Cover crops? In frames, you say? Yes. Cover crops have been used for eons, to keep the soil friable for the next planting, to prevent soil erosion, to add organic material back into the soil, to act as a natural mulch, and as weed suppression – for no-till farmers, an essential part of maintaining and caring for the soil. Some no-till large scale farmers even plant their corn directly through the debris of the cover crops as they are cut down at the roots. For us, on a smaller scale, we are of course no-till – that would involve backbreaking turning of the the soil in each frame by the shovelful, and that prospect is not terribly exciting. We also have a huge weed problem here, because it is rarely cold enough for long enough to put the weed seeds out of commission. Plus, I’d prefer not to have to truck in loads of dirt and poop.
So, as we head into fall, I’m putting in cover crops in the frames, and they’ll get a foothold before the lower temps slow their growth. I’ve done two so far in the past few days, clearing the weeds, breaking up the soil, spreading the seed, scuffling up the soil a little to partially cover the seed so the birds don’t eat all of it, then relaying the irrigation lines in the frame. At the end, it’s nice and neat and looks like the photo.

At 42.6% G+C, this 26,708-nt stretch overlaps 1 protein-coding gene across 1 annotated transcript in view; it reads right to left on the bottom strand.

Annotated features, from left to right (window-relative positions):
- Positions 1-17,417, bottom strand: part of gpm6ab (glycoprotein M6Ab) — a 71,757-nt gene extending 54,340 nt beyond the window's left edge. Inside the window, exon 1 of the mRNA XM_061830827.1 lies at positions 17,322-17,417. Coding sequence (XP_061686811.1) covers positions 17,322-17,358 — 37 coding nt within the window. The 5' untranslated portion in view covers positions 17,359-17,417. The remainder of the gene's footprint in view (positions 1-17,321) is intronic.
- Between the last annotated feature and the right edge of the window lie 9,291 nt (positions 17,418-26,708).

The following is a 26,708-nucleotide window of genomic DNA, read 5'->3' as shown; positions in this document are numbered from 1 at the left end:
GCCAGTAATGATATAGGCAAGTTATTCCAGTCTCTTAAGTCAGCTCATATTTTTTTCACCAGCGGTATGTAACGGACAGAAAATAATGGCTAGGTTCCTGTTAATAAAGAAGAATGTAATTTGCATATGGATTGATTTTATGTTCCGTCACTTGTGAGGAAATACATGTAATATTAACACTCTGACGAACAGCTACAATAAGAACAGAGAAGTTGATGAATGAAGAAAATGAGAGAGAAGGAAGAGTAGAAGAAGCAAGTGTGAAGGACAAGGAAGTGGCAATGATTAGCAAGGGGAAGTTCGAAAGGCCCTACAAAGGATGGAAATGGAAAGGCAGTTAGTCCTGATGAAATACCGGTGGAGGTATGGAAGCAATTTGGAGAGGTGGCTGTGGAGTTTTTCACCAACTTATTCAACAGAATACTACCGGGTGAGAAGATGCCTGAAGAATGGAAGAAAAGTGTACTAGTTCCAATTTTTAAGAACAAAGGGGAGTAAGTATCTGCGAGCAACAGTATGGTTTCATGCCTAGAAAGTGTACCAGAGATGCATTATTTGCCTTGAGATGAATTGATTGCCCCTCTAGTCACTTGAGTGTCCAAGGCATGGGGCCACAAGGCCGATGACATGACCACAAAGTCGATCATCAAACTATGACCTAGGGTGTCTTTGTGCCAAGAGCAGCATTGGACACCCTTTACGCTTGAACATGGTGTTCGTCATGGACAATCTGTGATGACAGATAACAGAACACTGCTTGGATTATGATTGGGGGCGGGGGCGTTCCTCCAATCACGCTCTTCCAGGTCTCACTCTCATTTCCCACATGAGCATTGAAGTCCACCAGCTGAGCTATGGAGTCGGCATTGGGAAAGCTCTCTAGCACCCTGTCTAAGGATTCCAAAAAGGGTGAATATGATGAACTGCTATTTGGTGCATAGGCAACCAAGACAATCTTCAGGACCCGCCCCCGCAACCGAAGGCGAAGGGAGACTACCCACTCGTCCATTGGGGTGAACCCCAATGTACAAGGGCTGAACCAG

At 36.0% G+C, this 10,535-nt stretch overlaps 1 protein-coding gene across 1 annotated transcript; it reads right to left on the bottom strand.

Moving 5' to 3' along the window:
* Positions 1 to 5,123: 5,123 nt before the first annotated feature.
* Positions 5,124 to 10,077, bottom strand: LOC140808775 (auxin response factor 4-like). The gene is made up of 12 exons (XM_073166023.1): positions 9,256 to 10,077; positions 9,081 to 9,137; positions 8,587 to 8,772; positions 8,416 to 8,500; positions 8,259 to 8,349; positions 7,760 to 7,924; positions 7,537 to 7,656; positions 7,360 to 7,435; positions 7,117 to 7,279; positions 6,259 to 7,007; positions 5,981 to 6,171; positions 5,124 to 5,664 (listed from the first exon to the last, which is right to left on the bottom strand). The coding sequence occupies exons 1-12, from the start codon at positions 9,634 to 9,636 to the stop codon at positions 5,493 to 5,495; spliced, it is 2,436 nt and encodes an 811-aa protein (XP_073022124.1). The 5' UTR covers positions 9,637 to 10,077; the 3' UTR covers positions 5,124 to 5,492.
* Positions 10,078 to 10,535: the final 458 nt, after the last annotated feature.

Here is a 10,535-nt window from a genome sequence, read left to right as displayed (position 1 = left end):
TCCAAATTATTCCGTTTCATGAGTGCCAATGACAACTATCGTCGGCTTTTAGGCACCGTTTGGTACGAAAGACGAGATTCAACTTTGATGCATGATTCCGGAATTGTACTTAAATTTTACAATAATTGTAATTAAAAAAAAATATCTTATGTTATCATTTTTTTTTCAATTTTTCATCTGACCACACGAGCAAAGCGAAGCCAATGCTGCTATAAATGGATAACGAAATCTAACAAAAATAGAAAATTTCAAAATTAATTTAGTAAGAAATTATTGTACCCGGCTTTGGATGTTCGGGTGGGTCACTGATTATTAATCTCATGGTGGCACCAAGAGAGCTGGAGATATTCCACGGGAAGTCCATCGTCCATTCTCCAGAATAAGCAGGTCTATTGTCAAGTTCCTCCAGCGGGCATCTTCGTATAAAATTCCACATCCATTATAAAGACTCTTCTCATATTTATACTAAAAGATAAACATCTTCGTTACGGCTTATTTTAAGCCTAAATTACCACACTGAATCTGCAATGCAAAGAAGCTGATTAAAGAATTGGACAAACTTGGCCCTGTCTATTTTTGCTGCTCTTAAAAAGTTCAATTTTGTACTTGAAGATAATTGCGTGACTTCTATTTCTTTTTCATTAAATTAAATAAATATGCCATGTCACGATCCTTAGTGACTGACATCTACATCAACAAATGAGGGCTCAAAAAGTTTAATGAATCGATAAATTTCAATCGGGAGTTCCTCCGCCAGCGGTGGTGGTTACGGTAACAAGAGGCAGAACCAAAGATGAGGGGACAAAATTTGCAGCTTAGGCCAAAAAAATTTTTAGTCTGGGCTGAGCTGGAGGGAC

In a few days, some of the mix will start germinating, and by the end of a week, all the the various seeds in the mix should be popping up. The only trick will be to make sure that none of it gets to the seed stage, as we don’t want it to reseed itself: just stay there long enough to grow into something that can be sheared off and left as mulch through which to put the transplants when they are ready to go (and hopefully to keep the weeds down). The mulch will eventually decompose, and be taken back into the soil to help get nutrients back into the mix.